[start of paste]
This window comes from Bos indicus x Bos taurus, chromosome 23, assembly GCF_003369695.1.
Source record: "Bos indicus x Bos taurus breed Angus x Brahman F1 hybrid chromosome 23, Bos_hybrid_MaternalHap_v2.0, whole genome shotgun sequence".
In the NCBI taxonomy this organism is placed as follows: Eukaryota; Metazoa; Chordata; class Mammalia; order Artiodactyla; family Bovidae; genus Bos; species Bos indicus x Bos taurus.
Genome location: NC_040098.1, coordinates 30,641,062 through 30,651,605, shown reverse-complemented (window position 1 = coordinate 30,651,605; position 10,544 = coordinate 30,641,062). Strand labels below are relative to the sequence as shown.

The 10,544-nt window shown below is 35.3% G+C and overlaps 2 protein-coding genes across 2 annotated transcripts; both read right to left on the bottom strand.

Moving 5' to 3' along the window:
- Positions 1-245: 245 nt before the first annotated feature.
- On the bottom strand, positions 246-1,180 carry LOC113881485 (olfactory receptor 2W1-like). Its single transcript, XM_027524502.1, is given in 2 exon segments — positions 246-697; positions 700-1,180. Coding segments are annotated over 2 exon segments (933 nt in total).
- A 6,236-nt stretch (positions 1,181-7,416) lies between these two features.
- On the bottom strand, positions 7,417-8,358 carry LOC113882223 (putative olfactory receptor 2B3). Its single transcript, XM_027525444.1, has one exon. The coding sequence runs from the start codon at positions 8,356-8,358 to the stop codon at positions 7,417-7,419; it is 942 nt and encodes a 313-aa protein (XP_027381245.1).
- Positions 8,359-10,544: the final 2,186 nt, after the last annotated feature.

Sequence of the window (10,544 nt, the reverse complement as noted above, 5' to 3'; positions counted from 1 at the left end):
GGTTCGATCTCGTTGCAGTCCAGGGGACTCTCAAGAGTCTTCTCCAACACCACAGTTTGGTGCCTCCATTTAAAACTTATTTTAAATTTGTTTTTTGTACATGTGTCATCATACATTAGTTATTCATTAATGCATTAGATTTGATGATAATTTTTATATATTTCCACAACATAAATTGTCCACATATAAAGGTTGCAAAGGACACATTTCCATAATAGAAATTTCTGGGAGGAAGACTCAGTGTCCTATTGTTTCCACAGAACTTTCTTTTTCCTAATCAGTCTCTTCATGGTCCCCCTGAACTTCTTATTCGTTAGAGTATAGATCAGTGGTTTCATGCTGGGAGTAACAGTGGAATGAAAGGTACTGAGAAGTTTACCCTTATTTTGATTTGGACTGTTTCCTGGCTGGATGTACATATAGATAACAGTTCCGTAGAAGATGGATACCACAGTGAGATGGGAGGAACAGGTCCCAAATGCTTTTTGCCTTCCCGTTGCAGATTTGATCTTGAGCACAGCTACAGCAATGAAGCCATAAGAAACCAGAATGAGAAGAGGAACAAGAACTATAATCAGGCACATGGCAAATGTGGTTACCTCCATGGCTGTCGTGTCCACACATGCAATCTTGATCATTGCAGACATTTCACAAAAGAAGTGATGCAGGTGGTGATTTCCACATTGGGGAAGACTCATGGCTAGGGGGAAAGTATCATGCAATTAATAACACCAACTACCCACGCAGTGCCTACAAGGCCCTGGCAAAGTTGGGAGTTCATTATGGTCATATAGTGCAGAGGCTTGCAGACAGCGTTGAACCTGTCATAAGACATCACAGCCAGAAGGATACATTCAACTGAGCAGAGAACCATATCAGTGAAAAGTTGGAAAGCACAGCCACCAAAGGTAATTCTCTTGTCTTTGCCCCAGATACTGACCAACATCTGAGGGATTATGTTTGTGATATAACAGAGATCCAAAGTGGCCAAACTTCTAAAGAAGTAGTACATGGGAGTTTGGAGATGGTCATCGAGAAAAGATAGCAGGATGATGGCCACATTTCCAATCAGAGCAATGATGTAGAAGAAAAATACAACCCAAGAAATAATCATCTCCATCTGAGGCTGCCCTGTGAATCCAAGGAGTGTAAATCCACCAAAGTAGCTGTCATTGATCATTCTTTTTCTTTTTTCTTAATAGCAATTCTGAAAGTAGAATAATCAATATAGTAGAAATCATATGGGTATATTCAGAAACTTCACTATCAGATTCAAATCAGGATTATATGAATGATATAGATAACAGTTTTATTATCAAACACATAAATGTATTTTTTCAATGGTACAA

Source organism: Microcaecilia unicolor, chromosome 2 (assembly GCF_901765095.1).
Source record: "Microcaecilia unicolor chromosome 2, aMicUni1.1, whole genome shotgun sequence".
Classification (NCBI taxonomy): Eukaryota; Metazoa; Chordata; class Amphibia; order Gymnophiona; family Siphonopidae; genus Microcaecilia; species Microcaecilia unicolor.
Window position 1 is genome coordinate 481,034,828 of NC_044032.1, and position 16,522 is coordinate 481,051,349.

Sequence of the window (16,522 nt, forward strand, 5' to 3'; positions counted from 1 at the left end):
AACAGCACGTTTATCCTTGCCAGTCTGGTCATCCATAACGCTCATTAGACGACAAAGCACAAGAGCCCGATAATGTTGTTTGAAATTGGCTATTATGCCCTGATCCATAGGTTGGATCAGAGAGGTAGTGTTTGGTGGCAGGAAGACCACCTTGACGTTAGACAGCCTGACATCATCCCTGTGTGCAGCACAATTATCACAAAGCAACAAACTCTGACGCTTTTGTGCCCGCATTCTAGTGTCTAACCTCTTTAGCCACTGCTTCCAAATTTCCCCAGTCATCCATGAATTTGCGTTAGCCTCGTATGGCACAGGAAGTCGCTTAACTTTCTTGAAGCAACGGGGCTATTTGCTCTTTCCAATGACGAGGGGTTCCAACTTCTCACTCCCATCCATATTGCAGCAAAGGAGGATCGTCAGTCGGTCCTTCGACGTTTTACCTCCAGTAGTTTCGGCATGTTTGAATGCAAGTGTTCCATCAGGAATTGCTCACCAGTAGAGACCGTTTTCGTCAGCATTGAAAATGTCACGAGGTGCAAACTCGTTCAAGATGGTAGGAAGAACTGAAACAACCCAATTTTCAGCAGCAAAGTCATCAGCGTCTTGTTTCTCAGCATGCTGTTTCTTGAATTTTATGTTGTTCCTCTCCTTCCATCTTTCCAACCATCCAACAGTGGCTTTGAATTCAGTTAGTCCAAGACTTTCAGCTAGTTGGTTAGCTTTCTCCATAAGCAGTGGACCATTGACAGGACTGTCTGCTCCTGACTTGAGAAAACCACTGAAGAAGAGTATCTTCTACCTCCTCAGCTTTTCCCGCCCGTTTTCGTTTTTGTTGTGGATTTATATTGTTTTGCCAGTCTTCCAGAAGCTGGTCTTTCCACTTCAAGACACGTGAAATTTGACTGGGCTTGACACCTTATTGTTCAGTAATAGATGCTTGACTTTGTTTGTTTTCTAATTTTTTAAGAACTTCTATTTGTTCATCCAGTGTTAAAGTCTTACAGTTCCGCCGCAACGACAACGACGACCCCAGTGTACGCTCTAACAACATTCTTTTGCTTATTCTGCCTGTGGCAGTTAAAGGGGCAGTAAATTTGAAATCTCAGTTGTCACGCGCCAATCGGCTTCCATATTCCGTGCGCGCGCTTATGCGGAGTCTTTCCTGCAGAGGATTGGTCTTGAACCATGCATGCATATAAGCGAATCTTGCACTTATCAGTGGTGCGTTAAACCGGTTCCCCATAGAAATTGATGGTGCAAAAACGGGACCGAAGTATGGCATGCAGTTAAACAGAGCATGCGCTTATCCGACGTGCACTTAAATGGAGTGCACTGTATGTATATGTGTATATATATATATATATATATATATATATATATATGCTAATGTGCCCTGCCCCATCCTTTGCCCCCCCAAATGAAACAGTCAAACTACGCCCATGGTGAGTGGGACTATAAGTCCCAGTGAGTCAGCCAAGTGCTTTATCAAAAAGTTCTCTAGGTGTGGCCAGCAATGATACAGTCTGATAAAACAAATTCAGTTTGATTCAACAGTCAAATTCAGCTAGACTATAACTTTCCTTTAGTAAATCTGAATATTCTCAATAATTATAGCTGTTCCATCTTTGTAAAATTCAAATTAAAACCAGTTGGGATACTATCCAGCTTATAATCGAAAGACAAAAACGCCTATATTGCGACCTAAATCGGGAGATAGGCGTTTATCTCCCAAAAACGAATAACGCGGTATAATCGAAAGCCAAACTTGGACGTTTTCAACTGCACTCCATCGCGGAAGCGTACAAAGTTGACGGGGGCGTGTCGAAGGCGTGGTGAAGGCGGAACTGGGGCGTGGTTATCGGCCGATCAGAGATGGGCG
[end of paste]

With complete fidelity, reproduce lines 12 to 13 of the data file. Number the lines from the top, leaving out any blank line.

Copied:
Sequence of the window (10,544 nt, the reverse complement as noted above, 5' to 3'; positions counted from 1 at the left end):
GGTTCGATCTCGTTGCAGTCCAGGGGACTCTCAAGAGTCTTCTCCAACACCACAGTTTGGTGCCTCCATTTAAAACTTATTTTAAATTTGTTTTTTGTACATGTGTCATCATACATTAGTTATTCATTAATGCATTAGATTTGATGATAATTTTTATATATTTCCACAACATAAATTGTCCACATATAAAGGTTGCAAAGGACACATTTCCATAATAGAAATTTCTGGGAGGAAGACTCAGTGTCCTATTGTTTCCACAGAACTTTCTTTTTCCTAATCAGTCTCTTCATGGTCCCCCTGAACTTCTTATTCGTTAGAGTATAGATCAGTGGTTTCATGCTGGGAGTAACAGTGGAATGAAAGGTACTGAGAAGTTTACCCTTATTTTGATTTGGACTGTTTCCTGGCTGGATGTACATATAGATAACAGTTCCGTAGAAGATGGATACCACAGTGAGATGGGAGGAACAGGTCCCAAATGCTTTTTGCCTTCCCGTTGCAGATTTGATCTTGAGCACAGCTACAGCAATGAAGCCATAAGAAACCAGAATGAGAAGAGGAACAAGAACTATAATCAGGCACATGGCAAATGTGGTTACCTCCATGGCTGTCGTGTCCACACATGCAATCTTGATCATTGCAGACATTTCACAAAAGAAGTGATGCAGGTGGTGATTTCCACATTGGGGAAGACTCATGGCTAGGGGGAAAGTATCATGCAATTAATAACACCAACTACCCACGCAGTGCCTACAAGGCCCTGGCAAAGTTGGGAGTTCATTATGGTCATATAGTGCAGAGGCTTGCAGACAGCGTTGAACCTGTCATAAGACATCACAGCCAGAAGGATACATTCAACTGAGCAGAGAACCATATCAGTGAAAAGTTGGAAAGCACAGCCACCAAAGGTAATTCTCTTGTCTTTGCCCCAGATACTGACCAACATCTGAGGGATTATGTTTGTGATATAACAGAGATCCAAAGTGGCCAAACTTCTAAAGAAGTAGTACATGGGAGTTTGGAGATGGTCATCGAGAAAAGATAGCAGGATGATGGCCACATTTCCAATCAGAGCAATGATGTAGAAGAAAAATACAACCCAAGAAATAATCATCTCCATCTGAGGCTGCCCTGTGAATCCAAGGAGTGTAAATCCACCAAAGTAGCTGTCATTGATCATTCTTTTTCTTTTTTCTTAATAGCAATTCTGAAAGTAGAATAATCAATATAGTAGAAATCATATGGGTATATTCAGAAACTTCACTATCAGATTCAAATCAGGATTATATGAATGATATAGATAACAGTTTTATTATCAAACACATAAATGTATTTTTTCAATGGTACAA